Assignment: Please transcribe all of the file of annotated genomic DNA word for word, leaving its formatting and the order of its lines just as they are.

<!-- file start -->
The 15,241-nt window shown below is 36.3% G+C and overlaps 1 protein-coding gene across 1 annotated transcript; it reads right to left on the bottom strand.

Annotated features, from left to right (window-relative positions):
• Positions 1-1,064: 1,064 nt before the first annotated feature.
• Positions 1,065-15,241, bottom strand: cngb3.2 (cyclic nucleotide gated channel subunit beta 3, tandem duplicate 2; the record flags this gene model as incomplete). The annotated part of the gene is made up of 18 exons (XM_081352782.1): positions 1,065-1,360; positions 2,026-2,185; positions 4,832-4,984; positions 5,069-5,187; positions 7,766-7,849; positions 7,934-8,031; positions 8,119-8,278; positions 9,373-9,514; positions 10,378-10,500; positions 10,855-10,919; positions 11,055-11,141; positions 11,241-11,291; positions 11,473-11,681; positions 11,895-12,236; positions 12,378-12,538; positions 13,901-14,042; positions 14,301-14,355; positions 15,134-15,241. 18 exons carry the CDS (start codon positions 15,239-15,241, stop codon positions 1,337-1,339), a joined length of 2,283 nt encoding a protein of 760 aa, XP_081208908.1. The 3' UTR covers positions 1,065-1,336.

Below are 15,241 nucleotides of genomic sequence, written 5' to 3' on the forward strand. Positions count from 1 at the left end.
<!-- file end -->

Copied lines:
The 15,241-nt window shown below is 36.3% G+C and overlaps 1 protein-coding gene across 1 annotated transcript; it reads right to left on the bottom strand.

Annotated features, from left to right (window-relative positions):
• Positions 1-1,064: 1,064 nt before the first annotated feature.
• Positions 1,065-15,241, bottom strand: cngb3.2 (cyclic nucleotide gated channel subunit beta 3, tandem duplicate 2; the record flags this gene model as incomplete). The annotated part of the gene is made up of 18 exons (XM_081352782.1): positions 1,065-1,360; positions 2,026-2,185; positions 4,832-4,984; positions 5,069-5,187; positions 7,766-7,849; positions 7,934-8,031; positions 8,119-8,278; positions 9,373-9,514; positions 10,378-10,500; positions 10,855-10,919; positions 11,055-11,141; positions 11,241-11,291; positions 11,473-11,681; positions 11,895-12,236; positions 12,378-12,538; positions 13,901-14,042; positions 14,301-14,355; positions 15,134-15,241. 18 exons carry the CDS (start codon positions 15,239-15,241, stop codon positions 1,337-1,339), a joined length of 2,283 nt encoding a protein of 760 aa, XP_081208908.1. The 3' UTR covers positions 1,065-1,336.

Below are 15,241 nucleotides of genomic sequence, written 5' to 3' on the forward strand. Positions count from 1 at the left end.